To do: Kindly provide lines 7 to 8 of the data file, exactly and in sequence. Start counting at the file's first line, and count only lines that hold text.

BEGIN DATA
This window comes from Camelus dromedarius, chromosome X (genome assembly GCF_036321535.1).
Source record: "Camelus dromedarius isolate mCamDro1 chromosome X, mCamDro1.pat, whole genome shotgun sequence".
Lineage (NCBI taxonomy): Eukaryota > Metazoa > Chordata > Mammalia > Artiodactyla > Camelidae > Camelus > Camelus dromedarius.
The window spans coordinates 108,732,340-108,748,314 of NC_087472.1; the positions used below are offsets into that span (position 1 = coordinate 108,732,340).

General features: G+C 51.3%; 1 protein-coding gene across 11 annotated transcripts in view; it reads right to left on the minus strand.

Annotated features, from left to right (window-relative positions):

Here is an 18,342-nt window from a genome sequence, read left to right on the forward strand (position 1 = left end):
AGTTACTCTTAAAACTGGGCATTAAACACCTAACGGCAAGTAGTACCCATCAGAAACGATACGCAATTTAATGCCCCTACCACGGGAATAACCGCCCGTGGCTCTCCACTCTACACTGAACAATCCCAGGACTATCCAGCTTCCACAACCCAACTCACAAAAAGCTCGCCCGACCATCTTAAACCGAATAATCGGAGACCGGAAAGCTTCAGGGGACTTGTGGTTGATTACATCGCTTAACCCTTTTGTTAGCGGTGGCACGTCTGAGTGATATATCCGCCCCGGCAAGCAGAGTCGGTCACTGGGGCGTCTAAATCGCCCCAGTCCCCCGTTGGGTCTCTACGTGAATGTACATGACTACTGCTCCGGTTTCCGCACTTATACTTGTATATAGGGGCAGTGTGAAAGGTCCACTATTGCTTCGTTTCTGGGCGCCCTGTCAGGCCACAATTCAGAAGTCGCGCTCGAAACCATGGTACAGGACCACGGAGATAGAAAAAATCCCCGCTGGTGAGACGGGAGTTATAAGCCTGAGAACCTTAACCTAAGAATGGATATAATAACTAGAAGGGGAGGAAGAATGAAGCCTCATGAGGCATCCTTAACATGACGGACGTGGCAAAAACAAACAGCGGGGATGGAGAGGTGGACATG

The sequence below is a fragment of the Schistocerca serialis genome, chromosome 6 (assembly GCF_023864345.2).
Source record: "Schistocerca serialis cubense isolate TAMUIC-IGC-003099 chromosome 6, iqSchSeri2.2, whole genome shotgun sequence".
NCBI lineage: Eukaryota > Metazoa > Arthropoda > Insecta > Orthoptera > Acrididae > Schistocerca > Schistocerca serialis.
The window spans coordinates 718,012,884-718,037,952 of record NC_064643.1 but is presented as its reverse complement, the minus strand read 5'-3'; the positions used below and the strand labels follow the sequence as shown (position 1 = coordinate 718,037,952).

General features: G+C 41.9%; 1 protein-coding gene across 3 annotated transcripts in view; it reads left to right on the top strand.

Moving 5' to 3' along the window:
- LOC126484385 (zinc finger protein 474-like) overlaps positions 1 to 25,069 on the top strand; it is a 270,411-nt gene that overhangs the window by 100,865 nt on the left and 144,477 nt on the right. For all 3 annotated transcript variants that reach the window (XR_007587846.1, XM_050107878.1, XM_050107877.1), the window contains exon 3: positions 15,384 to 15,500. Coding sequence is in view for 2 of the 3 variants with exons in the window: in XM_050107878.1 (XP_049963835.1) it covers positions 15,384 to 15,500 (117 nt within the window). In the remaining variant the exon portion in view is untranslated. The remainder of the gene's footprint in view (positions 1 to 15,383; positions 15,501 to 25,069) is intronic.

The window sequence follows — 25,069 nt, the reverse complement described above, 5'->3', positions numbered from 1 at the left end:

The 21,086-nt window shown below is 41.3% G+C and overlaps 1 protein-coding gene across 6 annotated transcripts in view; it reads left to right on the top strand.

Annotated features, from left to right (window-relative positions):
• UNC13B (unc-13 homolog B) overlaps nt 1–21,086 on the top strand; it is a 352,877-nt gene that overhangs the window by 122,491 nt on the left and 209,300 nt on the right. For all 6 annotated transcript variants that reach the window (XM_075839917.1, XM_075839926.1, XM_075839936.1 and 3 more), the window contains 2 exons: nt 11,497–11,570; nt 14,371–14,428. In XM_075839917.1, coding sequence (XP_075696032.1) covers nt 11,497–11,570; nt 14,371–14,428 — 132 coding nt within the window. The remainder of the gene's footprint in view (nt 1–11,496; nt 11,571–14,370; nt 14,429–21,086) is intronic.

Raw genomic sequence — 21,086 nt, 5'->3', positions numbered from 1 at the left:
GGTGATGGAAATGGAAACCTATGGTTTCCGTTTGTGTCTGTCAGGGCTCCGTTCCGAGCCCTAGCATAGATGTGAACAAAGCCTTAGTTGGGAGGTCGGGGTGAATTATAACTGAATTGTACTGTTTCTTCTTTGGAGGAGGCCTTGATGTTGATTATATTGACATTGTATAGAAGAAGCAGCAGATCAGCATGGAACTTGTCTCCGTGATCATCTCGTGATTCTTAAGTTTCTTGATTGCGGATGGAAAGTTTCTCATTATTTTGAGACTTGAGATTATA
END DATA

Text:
Here is an 18,342-nt window from a genome sequence, read left to right on the forward strand (position 1 = left end):
AGTTACTCTTAAAACTGGGCATTAAACACCTAACGGCAAGTAGTACCCATCAGAAACGATACGCAATTTAATGCCCCTACCACGGGAATAACCGCCCGTGGCTCTCCACTCTACACTGAACAATCCCAGGACTATCCAGCTTCCACAACCCAACTCACAAAAAGCTCGCCCGACCATCTTAAACCGAATAATCGGAGACCGGAAAGCTTCAGGGGACTTGTGGTTGATTACATCGCTTAACCCTTTTGTTAGCGGTGGCACGTCTGAGTGATATATCCGCCCCGGCAAGCAGAGTCGGTCACTGGGGCGTCTAAATCGCCCCAGTCCCCCGTTGGGTCTCTACGTGAATGTACATGACTACTGCTCCGGTTTCCGCACTTATACTTGTATATAGGGGCAGTGTGAAAGGTCCACTATTGCTTCGTTTCTGGGCGCCCTGTCAGGCCACAATTCAGAAGTCGCGCTCGAAACCATGGTACAGGACCACGGAGATAGAAAAAATCCCCGCTGGTGAGACGGGAGTTATAAGCCTGAGAACCTTAACCTAAGAATGGATATAATAACTAGAAGGGGAGGAAGAATGAAGCCTCATGAGGCATCCTTAACATGACGGACGTGGCAAAAACAAACAGCGGGGATGGAGAGGTGGACATG